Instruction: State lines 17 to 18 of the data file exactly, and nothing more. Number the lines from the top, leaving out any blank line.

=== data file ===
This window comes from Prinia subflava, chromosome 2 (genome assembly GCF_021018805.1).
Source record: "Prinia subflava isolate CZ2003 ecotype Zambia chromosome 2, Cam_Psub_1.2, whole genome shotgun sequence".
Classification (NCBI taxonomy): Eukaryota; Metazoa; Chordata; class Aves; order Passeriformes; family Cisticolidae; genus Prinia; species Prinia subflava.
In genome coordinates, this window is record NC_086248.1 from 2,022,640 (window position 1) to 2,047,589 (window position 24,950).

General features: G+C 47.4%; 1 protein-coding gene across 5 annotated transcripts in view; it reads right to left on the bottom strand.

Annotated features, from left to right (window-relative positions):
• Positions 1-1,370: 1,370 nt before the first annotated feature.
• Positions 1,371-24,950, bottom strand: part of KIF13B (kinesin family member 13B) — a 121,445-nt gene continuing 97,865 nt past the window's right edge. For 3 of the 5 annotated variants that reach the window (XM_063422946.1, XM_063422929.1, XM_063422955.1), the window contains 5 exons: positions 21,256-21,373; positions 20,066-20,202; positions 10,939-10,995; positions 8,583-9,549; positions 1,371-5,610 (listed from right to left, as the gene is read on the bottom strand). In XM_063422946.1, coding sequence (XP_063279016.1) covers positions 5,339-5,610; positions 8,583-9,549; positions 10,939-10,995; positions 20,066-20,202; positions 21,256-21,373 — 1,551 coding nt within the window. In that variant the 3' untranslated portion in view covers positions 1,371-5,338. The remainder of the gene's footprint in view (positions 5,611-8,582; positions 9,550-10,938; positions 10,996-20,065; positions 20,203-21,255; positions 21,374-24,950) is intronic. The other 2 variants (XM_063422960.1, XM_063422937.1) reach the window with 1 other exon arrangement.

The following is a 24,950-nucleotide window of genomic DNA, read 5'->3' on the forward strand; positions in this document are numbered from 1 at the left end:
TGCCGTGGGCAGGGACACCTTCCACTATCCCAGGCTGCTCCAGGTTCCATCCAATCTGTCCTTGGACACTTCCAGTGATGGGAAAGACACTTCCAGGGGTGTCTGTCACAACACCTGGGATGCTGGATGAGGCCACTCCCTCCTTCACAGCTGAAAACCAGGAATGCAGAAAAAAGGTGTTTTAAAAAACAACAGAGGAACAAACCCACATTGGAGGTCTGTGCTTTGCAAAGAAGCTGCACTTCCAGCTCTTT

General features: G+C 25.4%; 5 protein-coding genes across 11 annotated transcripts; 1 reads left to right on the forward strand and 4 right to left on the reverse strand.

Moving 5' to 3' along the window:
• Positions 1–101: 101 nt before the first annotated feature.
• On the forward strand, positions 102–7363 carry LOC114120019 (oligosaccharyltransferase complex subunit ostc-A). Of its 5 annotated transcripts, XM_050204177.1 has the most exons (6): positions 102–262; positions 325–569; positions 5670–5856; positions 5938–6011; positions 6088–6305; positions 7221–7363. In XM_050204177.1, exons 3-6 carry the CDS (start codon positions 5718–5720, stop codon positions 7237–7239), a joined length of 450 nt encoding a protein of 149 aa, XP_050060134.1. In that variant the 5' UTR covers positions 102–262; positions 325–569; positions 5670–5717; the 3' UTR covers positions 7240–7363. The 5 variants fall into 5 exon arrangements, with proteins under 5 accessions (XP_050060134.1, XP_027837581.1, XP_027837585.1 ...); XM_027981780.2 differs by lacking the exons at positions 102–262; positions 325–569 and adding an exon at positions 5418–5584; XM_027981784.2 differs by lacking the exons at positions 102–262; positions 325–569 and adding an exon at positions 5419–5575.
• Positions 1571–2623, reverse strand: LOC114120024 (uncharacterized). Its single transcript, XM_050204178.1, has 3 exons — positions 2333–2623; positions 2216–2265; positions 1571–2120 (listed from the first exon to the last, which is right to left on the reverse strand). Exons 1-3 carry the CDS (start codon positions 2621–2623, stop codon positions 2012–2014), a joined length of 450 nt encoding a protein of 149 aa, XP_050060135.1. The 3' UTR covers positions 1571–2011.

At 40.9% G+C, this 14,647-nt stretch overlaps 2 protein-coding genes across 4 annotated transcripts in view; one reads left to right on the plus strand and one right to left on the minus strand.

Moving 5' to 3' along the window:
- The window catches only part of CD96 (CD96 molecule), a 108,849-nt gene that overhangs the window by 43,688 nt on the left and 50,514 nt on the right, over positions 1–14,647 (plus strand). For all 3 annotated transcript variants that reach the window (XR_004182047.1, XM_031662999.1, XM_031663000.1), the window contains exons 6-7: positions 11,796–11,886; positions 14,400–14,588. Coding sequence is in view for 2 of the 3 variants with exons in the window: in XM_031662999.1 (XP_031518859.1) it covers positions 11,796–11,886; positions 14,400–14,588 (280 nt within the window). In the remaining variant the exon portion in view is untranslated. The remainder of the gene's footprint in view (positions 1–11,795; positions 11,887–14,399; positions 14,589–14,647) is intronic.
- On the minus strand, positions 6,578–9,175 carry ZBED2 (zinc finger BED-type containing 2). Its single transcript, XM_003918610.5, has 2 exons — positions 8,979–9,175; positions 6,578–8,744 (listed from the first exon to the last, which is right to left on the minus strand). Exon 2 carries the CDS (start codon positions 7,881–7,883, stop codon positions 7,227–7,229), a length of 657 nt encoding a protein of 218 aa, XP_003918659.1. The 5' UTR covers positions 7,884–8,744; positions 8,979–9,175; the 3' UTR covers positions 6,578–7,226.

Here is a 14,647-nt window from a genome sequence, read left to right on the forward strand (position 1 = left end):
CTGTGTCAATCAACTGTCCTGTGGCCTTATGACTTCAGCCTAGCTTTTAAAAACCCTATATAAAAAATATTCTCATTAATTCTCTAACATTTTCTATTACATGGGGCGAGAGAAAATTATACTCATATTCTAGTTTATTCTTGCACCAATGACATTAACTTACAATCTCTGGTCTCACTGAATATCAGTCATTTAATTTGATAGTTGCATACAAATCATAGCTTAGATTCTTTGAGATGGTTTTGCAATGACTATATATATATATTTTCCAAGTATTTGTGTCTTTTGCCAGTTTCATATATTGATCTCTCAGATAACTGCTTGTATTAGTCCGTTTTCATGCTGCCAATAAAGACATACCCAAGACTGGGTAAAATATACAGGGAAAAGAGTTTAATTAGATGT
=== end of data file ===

Moving 5' to 3' along the window:
- The window catches only part of CD96 (CD96 molecule), a 108,849-nt gene that overhangs the window by 43,688 nt on the left and 50,514 nt on the right, over positions 1–14,647 (plus strand). For all 3 annotated transcript variants that reach the window (XR_004182047.1, XM_031662999.1, XM_031663000.1), the window contains exons 6-7: positions 11,796–11,886; positions 14,400–14,588. Coding sequence is in view for 2 of the 3 variants with exons in the window: in XM_031662999.1 (XP_031518859.1) it covers positions 11,796–11,886; positions 14,400–14,588 (280 nt within the window). In the remaining variant the exon portion in view is untranslated. The remainder of the gene's footprint in view (positions 1–11,795; positions 11,887–14,399; positions 14,589–14,647) is intronic.